Signed up for Dewey’s 24 Hour Readathon October 2018


In January and July, I participated in the 24in48 Readathon, then in April, Dewey’s 24 Hour Readathon, and in July, the 24in48 again and Dewey’s Summer Reverse Readathon. To date, readathons have accounted for 19 of my 30 books read this year. Now on Oct. 20, I will be participating in Dewey’s 24 Hour Readathon . For the two readathons in July, I chose to read diversely and also focus on crime fiction. This time around, my potential list is all from books I already own, most via Kindle. Here are the candidates from which I will select:

  1. All Creatures Bight and Beautiful by James Herriot (part of a trilogy I own)
  2. American Street by Ibi Zoboi
  3. Astrophysics for People in a Hurry by Neil deGrasse Tyson (both on ebook and audio)
  4. Citizen: An American Lyric by Claudia Rankine (print)
  5. Crocodile on the Sandbank, the first Amelia Peabody mystery, by Elizabeth Peters
  6. The Good Earth by Pearl S. Buck (part of a trilogy I own)
  7. John Adams by David McCullough
  8. Midnight at the Bright Ideas Bookstore by Matthew Sullivan
  9. She Rides Shotgun by Jordan Harper
  10. We Were Eight Years In Power: An American Tragedy by Ta-Nehisi Coates (print)
  11. You Don’t Have To Say You Love Me: A Memoir by Sherman Alexie

As for this weekend, I took Monday off to give myself another three-day weekend. The plan is for Kim and I to get together with our neighbor Sam(antha) to binge-watch (and drink along with) mine and Kim’s favorite episodes of Drunk History late Monday afternoon and night.

So are you going to be joining in on the upcoming readathon? If so, what are you planning on reading? Even if not, reading anything good or plans to?

My Dewey’s Reverse Summer Readathon 2018

julyreadaton1.jpg Last Saturday and Sunday, I participated in the 24 in 48 readathon. Tonight, starting at 8 p.m., to tomorrow night at 8 p.m., I’ll be participating in the reverse Dewey’s 24 Hour Readathon and will be posting updates here and on Instagram throughout the night and day. My initial intention was to read diversely for both readathons, but this past Monday, I looked at books I have checked out or on hold and decided that I’m going to read crime fiction instead. I do have the genders represented almost equally: male, six books; female, eight books.

The List

My new potential list (in alphabetical order) is:

  1. Bluebird, Bluebird: A Novel by Attica Locke
  2. Crocodile on the Sandbank: An Amelia Peabody Mystery by Elizabeth Peters
  3. The Cruelest Month by Louise Penny
  4. Death at La Fenice by Donna Leon
  5. Lady Cop Makes Trouble by Amy Stewart
  6. Midnight at the Bright Ideas Bookstore by Matthew Sullivan
  7. Miss Kopp’s Midnight Confessions by Amy Stewart
  8. Queenpin: A Novel by Megan Abbott
  9. Richard Stark’s Parker: The Hunter by Darwyn Cooke (author/illustrator), Richard Stark (source)
  10. Richard Stark’s Parker: The Outfit by Darwyn Cooke (author/illustrator), Richard Stark (source)
  11. Richard Stark’s Parker: The Score by Darwyn Cooke (author/illustrator), Richard Stark (source)
  12. Richard Stark’s Parker: Slayground by Darwyn Cooke (author/illustrator), Richard Stark (source)
  13. She Rides Shotgun by Jordan Harper
  14. Wonder Valley by Ivy Pochoda

I won’t read all of these, of course. I just would be happy to read half, and considering four are graphic novels, I think I should be able to attain that number. Likewise, I don’t plan to read for the full 24 hours; again, I just will be happy if I can read half the time. To that end, I have broken down the 24 hours into a schedule. Initially, I was planning to start at 8 p.m., but then I was given a free ticket to a classical music concert that is part of a local music festival tonight and I couldn’t pass that up. So now I plan to start at 11 p.m.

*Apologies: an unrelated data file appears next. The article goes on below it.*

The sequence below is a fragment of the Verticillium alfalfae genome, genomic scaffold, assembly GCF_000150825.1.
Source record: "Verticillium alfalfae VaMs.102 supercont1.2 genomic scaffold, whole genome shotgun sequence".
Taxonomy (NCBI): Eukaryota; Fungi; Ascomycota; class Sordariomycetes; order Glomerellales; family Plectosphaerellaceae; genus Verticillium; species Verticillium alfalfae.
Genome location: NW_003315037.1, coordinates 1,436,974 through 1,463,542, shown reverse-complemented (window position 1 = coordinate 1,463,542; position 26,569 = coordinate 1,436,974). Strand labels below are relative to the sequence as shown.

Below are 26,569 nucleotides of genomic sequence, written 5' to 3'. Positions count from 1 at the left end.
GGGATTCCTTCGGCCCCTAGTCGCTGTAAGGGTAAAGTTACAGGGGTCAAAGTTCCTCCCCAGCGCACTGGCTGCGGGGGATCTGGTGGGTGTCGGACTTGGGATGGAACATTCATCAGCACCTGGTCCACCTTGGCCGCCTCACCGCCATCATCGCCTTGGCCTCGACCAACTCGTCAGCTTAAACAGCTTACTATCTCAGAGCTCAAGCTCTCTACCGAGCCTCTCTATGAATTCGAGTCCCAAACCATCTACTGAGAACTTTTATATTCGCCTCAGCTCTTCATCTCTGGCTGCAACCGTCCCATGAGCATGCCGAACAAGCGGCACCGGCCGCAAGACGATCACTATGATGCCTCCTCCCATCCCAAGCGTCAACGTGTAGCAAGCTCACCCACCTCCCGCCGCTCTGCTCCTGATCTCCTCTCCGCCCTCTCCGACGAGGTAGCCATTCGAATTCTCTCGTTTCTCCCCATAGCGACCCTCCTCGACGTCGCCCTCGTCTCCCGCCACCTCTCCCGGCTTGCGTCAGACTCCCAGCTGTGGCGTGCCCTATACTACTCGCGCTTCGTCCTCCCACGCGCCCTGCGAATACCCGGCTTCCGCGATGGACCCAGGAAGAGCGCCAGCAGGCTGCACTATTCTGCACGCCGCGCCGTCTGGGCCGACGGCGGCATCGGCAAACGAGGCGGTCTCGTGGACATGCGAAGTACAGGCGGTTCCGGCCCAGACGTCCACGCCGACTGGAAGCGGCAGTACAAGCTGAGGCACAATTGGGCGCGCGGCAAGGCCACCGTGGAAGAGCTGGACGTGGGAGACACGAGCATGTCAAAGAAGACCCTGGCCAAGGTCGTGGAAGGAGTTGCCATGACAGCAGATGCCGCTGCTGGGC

My planned schedule is as follows:

8 p.m. to 11 p.m. – Concert
11 p.m. to 2 a.m. – Read
2 a.m. to 8 a.m. – Sleep
8 a.m. to 9 a.m. – Breakfast/Online for readathon
9 a.m. to noon – Read
Noon to 1 p.m. – Lunch/Online for readathon
1 p.m. to 5 p.m. – Read
5 p.m. to 6 p.m. – Dinner/Online for readathon
6 p.m. to 8 p.m. – Read

That will allow for 12 hours of reading, which seems doable, considering for last weekend’s 24 in 48 Readathon, I read 12 and a half hours.

Opening Survey

  1.  What fine part of the world are you reading from today? Pennsylvania. Northcentral Pennsylvania.
  2. Which book in your stack are you most looking forward to? Queenpin. I love myself some good noir.
  3. Which snack are you most looking forward to? Utz’s Crab Cheese Balls. Photo later.
  4. Tell us a little something about yourself! I listen to what my wife likes to call “machine music.” Samples later.
  5.  This is our VERY first Reverse Readathon! How does it feel in your time zone? Humid, but that’s only because I just got back from a concert, but the windows are open and it should be cooling down here soon as I start up my readathon at 11 p.m. on the East Coast of the U.S.

3 a.m. Check In

It’s 3 a.m. and just under two hours of reading in. As noted earlier, I wanted to have three hours of reading in, but it’s doubtful I’ll be able to stay up another hour, plus I’m cutting into sleep (and reading) time. Oh, well, it’s not like it’s a contest. I just want to have fun reading, so probably will check in after a bit of shuteye.

(A Bit Past) Mid-Event Survey

  1. What are you reading right now? I have only been about half an hour here. It’s almost 9 a.m. and I haven’t had my coffee yet, but I plan on continuing with the Parker graphic novels with the last one in that series Slayground. I enjoyed the first two, and the third was okay (I took a star off for the excessive use of the color yellow, no, really), so now I’m heading on to the fourth one.
  2. How many books have you read so far? Three.
  3.  What book are you most looking forward to for the second half of the Read-a-thon? Still Queenpin.
  4.  Have you had many interruptions? How did you deal with those? The main interruption was sleep. I dealt with it by sleeping through it.
  5.  What surprises you most about the Reverse Readathon so far? Nothing. I knew I wouldn’t keep to my schedule and I haven’t. So no shock there. However, that’s okay as I still have a whole day before 8 p.m. and plenty of time to read (not catch up, but still read and have fun doing it! Yay? Yes, yay!